A visit in May to the property by town staff revealed that, contrary to the approved plans, the entire first floor of the main residence had been demolished, and that plans for the second floor and the basement had been reconfigured, according to a staff report.
The mansion made news in November 2012 when it was sold for $117.5 million, a new U.S. record for a single-family home, according to news reports at the time. Staff reports list the property owner as SV Projects LLC.
While work at the site is being allowed to continue, staff is recommending to the Planning Commission that the applicant be required to submit amended plans consistent with current conditions, including a floor plan, and obtain new building permits.
The July 2 Planning Commission meeting begins at 7:30 p.m. in Independence Hall at 2955 Woodside Road.
Staff recommendations also include a deposit of $33,150 to pay for an inspector who will be on the site three afternoons a week, at a charge of $106 per hour, "to ensure construction is in compliance with the approved building permit." The deposit has been made, according to a copy of a receipt included with the Planning Commission agenda.
This inspector will not be there to expedite further changes to the plans, Planning Director Jackie Young says in a letter to the applicant. Such changes must follow the regular process for review and approval. Any construction not in accord with the approved plans will result in a stop-work order, Ms. Young said.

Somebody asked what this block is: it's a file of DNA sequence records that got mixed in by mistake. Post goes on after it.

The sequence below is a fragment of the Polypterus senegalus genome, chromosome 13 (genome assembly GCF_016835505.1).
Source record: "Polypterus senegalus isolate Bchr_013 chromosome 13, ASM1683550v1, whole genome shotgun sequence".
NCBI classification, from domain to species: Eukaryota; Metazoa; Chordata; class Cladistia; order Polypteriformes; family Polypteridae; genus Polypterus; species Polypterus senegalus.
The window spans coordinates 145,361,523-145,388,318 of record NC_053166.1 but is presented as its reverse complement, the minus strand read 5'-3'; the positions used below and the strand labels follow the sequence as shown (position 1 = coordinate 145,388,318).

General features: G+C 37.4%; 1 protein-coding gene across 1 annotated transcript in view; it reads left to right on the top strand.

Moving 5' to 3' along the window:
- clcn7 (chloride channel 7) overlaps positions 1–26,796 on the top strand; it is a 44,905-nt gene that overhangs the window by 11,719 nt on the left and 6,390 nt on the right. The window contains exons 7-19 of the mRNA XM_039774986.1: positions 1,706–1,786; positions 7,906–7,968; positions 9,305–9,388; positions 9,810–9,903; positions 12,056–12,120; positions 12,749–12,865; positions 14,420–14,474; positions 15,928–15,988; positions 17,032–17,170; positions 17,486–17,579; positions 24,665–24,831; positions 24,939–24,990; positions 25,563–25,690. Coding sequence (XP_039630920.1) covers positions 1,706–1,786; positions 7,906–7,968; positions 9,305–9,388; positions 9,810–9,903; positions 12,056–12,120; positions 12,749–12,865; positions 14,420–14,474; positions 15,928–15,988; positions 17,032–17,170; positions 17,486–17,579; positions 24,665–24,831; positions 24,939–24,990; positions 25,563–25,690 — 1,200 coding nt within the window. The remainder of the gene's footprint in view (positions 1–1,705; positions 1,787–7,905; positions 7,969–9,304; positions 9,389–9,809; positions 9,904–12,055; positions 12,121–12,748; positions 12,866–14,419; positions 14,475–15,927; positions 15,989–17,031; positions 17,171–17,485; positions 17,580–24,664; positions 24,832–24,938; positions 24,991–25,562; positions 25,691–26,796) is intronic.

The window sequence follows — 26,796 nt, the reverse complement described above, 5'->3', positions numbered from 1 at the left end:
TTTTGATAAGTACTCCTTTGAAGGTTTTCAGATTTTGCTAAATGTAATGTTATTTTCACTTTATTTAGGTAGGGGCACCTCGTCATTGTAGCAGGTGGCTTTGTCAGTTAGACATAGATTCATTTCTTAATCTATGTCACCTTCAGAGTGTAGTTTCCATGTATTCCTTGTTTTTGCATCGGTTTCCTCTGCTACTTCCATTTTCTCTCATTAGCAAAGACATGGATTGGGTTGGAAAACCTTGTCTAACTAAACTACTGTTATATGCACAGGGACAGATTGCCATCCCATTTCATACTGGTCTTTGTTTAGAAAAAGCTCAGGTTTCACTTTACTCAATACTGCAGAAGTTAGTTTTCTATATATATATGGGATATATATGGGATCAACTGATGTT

The original plans include expanding the main house to 8,000 square feet from the current 7,750, and matching some 35-foot-high elements by raising the heights of other parts of the house. The existing house, completed in 2007, was granted exceptions to the 6,000-square-foot and 30-foot maximums for floor area and height. The remodel required additional exceptions.
Among the original changes: replacing the white wood siding with beige stone siding, installing matching roofs of gray slate, and adding oval windows in various locations. On the main house, which sits near the center of the property, the remodel would enclose an upper-floor balcony under a slate dome that includes dormers. At the entrances to the accessory structures, the remodel would add formal elements such as columns at the entries.
Since the stone siding is adding to the mass of the residence, the mansion will need a new foundation and stronger framing, according to a June 8 letter from the project's engineering firm.